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|José Manuel Castañón|
|Born||February 10, 1920|
Pola de Lena, Asturias, Spain
|Died||June 6, 2001 81) (aged|
|Spouse||Maria de las Nieves Castañon Escalada|
José Manuel Castañón (February 10, 1920 – June 6, 2001) was a Spanish writer born in Pola de Lena, Asturias. Although he fought in Francisco Franco’s 1936 military uprising, he later distanced himself from Franco's regime and in 1957 left for a 20-year exile to Venezuela. His best-known novel Moletu-Voleva, published in Madrid in 1956, a story about lust for money.
José Manuel Castañón was born in Pola De Lena, Asturias. He was the third of seven children of Guillermo Castañón, a lawyer, and Berta de la Peña. He was very much influenced by his father. He had a happy childhood life, liked to read books in his father’s library, and at a very young age began to feel the calling to be a writer.
At the outbreak of the Spanish Civil War, he left secretly his parents' home, and enlisted himself in the Infantry. He was severely injured (he lost the use of his right hand) but Castañón still had the strength to return to the front. He was promoted to the rank of lieutenant and in 1941 volunteered in the Blue Division. He returned to conclude his studies and became a lawyer like his father. In 1942 he married his first-cousin Nieves Escalada; they had five children. In 1945 he graduated from Law School at the University of Oviedo. Castañón worked as a lawyer in private practice for some years in Oviedo. Unwilling to be part of the Franco’s regime due to the unfair treatment of defeated Republicans and to discriminatory legal procedures, he started expressing his discontent. He protested openly against the dictatorship, calling for a just treatment to family members of Republicans killed in the war and to War Disable Republican fighters and their families. As a result he was imprisoned, in 1953.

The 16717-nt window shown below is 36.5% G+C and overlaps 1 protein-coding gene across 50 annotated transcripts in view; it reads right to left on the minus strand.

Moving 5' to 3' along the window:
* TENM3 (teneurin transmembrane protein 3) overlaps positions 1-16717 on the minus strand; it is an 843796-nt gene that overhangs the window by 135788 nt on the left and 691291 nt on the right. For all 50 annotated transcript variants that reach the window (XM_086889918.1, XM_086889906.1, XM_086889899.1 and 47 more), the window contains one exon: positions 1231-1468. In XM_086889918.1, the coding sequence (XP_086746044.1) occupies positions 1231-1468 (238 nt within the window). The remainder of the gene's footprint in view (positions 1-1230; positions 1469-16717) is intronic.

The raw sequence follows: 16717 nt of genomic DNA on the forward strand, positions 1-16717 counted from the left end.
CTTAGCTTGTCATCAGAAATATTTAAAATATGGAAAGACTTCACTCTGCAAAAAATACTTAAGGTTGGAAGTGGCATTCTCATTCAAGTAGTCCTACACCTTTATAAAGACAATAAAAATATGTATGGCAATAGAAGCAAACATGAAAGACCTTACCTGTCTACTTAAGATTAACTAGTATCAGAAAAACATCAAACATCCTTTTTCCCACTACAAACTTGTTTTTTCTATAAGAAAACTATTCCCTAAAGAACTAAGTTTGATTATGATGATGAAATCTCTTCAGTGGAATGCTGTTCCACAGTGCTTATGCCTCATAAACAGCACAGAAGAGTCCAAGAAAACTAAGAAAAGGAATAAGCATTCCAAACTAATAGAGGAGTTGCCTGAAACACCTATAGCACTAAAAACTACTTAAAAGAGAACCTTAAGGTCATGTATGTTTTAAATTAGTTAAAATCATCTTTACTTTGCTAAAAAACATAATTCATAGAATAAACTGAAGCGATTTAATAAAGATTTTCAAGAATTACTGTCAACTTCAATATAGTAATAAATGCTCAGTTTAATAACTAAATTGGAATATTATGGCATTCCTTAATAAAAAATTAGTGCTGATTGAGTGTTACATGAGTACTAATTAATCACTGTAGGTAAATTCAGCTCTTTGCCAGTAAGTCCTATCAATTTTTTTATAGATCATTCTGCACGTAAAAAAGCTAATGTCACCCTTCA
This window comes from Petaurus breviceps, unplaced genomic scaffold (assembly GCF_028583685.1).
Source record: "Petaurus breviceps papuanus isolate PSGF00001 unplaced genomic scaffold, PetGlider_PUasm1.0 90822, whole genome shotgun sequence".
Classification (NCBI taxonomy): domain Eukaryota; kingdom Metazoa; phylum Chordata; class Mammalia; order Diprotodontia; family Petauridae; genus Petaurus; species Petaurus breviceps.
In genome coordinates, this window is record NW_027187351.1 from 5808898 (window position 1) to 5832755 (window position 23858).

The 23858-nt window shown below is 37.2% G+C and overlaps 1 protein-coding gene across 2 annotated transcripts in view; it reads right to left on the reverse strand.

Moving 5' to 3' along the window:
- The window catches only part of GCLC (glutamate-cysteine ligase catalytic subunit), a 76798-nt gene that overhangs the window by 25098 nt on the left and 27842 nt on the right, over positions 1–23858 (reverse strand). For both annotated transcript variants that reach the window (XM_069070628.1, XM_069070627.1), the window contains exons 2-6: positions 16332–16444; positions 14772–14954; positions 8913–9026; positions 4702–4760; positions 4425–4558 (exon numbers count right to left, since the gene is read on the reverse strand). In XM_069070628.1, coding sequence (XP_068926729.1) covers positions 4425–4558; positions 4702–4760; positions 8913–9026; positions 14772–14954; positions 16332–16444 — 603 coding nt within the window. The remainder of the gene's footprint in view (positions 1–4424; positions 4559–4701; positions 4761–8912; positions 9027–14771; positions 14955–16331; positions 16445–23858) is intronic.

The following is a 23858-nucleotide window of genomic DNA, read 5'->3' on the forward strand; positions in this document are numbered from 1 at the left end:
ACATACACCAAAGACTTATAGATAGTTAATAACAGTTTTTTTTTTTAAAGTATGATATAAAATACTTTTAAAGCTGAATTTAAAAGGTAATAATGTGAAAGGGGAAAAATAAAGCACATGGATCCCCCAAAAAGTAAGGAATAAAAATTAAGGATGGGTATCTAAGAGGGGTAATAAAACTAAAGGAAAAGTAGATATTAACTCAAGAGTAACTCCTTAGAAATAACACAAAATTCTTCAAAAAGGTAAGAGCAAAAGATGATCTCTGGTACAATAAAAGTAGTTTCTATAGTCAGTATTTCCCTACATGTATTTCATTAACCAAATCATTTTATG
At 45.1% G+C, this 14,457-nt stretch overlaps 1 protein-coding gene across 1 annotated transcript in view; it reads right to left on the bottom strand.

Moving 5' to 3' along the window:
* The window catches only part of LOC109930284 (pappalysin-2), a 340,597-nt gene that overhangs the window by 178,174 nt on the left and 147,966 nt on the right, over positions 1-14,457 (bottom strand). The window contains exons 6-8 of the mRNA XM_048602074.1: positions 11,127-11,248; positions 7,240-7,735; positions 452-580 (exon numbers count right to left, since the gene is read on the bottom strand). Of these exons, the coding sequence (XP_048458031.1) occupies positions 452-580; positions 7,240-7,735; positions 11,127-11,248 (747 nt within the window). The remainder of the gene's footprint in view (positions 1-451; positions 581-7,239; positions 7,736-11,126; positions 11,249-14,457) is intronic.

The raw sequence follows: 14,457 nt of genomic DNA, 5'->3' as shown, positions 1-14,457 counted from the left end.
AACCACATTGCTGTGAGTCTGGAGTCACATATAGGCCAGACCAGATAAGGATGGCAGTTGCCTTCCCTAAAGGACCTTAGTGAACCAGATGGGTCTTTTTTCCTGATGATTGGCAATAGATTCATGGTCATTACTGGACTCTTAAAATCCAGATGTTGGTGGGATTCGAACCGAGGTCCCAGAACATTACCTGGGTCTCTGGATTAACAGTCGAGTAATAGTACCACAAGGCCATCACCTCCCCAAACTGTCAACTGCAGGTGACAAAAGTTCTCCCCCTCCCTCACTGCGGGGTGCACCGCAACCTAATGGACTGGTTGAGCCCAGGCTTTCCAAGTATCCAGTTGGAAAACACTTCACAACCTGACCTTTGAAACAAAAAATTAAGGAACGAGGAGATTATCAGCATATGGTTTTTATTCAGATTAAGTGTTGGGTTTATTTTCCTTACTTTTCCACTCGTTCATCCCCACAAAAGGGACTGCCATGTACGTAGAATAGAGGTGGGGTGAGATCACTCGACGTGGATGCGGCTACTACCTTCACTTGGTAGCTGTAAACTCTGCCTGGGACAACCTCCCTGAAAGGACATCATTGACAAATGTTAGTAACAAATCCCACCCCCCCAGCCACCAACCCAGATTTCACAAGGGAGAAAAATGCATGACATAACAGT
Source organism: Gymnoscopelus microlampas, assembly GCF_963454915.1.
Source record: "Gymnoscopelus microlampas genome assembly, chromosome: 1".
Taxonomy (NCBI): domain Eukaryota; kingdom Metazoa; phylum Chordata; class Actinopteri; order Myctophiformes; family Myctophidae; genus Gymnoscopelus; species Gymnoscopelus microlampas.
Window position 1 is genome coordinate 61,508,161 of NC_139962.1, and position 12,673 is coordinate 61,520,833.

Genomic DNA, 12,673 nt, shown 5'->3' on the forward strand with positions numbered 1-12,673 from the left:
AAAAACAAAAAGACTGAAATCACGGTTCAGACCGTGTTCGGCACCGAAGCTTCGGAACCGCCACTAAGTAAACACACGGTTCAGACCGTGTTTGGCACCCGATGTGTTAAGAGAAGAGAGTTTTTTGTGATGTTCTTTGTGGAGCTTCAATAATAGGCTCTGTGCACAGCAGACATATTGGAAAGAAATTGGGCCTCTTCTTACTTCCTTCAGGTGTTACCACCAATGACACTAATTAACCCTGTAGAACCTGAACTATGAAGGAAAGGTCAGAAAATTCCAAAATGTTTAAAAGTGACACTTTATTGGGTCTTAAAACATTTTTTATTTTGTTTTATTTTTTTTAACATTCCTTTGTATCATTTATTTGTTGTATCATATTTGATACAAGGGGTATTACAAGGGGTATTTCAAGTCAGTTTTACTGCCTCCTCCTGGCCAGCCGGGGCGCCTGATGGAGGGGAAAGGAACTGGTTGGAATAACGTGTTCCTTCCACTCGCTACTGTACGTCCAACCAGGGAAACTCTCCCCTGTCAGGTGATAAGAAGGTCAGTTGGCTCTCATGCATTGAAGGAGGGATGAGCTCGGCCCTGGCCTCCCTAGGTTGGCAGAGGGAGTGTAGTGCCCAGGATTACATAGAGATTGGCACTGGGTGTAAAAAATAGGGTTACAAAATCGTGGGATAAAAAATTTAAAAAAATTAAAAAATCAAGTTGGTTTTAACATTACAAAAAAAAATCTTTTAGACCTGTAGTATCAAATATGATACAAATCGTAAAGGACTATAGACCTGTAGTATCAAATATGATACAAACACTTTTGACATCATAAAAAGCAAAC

In prison he wrote his first novel Moletu-Voleva or "The insanity for the lust of dollars", a tragic-comic satire, inspired by the personality of one of the jail recluses and his mad pursuit for easy-coming money. The book, published in 1956, received very warm critics and it was considered full of originality and transcendence. In 1957 he also published Bezana Roja .
By that time, he had already decided going into self-exile, considering incompatible his profession as a freelance writer with Franco's dictatorship. In 1957, he resigned his infantry captain rank and addressed a letter to the Spanish Government requesting that his War Veteran's pension be paid to a War Disable Republican, and fled to France. From there he went to Caracas, Venezuela. Two years later his family joined him. In Venezuela he sustained his family working exclusively as a writer. Most of his literary work was published in Caracas. In 1987 he received de Andres Bello Order from the Government of Venezuela.
José Manuel Castañón was a passionate lover of poetry. He had an astounding ability to memorizing poems; he knew an extraordinary number of poems by heart, and enjoyed reciting them to audiences. He wrote a book about his beloved Peruvian poet Cesar Vallejo: Passion for Vallejo . In 1983, he was named adoptive son of Santiago de Chuco, Vallejo's birthplace.
While in the Blue Division he had kept a diary, which remained unpublished for many years. The book was published in 1991 under the title The Diary of an Adventure . He wrote, as well, books on his ideology, political beliefs, and his inner struggle. In 1977, he returned to Madrid, when in Spain had already disappeared all vestige of the dictatorship. He died June 6, 2001.
Castañón was predeceased by his wife and a son, and is survived by four daughters.
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